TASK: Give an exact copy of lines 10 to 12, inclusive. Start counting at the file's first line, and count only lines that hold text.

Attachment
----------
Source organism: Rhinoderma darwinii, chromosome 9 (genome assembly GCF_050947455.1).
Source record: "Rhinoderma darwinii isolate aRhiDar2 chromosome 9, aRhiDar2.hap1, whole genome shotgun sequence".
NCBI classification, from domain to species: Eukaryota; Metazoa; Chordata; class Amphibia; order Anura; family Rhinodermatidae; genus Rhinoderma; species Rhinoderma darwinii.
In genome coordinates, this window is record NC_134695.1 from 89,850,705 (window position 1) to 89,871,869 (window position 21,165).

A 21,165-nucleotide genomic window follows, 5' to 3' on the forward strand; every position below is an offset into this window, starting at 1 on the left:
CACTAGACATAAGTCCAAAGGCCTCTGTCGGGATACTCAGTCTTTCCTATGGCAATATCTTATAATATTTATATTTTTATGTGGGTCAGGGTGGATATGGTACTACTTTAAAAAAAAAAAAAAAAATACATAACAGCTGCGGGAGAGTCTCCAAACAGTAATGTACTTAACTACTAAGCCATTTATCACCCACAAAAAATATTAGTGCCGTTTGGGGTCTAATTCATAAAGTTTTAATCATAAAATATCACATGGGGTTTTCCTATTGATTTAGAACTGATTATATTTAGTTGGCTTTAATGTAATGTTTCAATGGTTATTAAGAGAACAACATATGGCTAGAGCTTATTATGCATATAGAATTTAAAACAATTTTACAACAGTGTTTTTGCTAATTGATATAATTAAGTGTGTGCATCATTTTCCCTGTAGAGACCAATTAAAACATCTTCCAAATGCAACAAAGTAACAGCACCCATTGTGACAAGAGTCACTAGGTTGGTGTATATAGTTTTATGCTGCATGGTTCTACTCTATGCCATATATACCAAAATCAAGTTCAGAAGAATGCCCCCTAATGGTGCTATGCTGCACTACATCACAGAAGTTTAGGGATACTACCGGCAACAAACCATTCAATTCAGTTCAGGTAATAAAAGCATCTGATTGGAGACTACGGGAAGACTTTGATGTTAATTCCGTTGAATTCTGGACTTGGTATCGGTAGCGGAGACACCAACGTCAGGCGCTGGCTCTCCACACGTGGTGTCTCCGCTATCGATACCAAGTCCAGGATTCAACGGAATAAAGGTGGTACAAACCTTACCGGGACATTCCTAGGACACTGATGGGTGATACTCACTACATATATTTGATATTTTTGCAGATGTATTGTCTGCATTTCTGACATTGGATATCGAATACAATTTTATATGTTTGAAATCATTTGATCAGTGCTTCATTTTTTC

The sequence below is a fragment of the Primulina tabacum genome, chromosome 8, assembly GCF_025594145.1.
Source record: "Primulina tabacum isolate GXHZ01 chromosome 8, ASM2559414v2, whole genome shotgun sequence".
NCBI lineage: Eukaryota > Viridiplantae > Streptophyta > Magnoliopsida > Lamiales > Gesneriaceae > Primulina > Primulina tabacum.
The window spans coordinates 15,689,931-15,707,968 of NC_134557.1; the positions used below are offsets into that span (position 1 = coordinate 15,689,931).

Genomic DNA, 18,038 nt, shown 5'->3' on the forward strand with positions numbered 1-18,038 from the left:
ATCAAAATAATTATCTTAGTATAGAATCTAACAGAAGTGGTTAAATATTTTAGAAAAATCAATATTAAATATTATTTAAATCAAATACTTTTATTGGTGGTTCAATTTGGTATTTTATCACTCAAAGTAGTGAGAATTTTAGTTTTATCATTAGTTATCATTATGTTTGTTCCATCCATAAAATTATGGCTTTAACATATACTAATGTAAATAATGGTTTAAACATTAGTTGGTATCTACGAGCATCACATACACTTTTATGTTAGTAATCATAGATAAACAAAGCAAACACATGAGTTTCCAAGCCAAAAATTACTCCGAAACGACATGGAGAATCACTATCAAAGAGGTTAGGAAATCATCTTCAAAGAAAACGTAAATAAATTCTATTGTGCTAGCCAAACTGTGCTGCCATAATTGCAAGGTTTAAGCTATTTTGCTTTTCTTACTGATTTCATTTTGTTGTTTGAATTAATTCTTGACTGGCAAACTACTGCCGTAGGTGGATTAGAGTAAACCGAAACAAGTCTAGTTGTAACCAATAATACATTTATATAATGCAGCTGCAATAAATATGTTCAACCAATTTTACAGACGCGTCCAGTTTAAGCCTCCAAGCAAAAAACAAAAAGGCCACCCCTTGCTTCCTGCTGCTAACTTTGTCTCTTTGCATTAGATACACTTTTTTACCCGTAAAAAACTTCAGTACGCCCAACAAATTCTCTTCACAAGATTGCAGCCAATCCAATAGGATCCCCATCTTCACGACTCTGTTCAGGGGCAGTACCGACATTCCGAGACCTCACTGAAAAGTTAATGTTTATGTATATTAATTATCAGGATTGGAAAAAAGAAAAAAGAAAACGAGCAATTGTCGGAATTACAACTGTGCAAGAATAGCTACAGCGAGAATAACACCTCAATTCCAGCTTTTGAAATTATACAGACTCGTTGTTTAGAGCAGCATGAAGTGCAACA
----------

The window spans coordinates 15,689,931-15,707,968 of NC_134557.1; the positions used below are offsets into that span (position 1 = coordinate 15,689,931).

Genomic DNA, 18,038 nt, shown 5'->3' on the forward strand with positions numbered 1-18,038 from the left:
ATCAAAATAATTATCTTAGTATAGAATCTAACAGAAGTGGTTAAATATTTTAGAAAAATCAATATTAAATATTATTTAAATCAAATACTTTTATTGGTGGTTCAATTTGGTATTTTATCACTCAAAGTAGTGAGAATTTTAGTTTTATCATTAGTTATCATTATGTTTGTTCCATCCATAAAATTATGGCTTTAACATATACTAATGTAAATAATGGTTTAAACATTAGTTGGTATCTACGAGCATCACATACACTTTTATGTTAGTAATCATAGATAAACAAAGCAAACACATGAGTTTCCAAGCCAAAAATTACTCCGAAACGACATGGAGAATCACTATCAAAGAGGTTAGGAAATCATCTTCAAAGAAAACGTAAATAAATTCTATTGTGCTAGCCAAACTGTGCTGCCATAATTGCAAGGTTTAAGCTATTTTGCTTTTCTTACTGATTTCATTTTGTTGTTTGAATTAATTCTTGACTGGCAAACTACTGCCGTAGGTGGATTAGAGTAAACCGAAACAAGTCTAGTTGTAACCAATAATACATTTATATAATGCAGCTGCAATAAATATGTTCAACCAATTTTACAGACGCGTCCAGTTTAAGCCTCCAAGCAAAAAACAAAAAGGCCACCCCTTGCTTCCTGCTGCTAACTTTGTCTCTTTGCATTAGATACACTTTTTTACCCGTAAAAAACTTCAGTACGCCCAACAAATTCTCTTCACAAGATTGCAGCCAATCCAATAGGATCCCCATCTTCACGACTCTGTTCAGGGGCAGTACCGACATTCCGAGACCTCACTGAAAAGTTAATGTTTATGTATATTAATTATCAGGATTGGAAAAAAGAAAAAAGAAAACGAGCAATTGTCGGAATTACAACTGTGCAAGAATAGCTACAGCGAGAATAACACCTCAATTCCAGCTTTTGAAATTATACAGACTCGTTGTTTAGAGCAGCATGAAGTGCAACA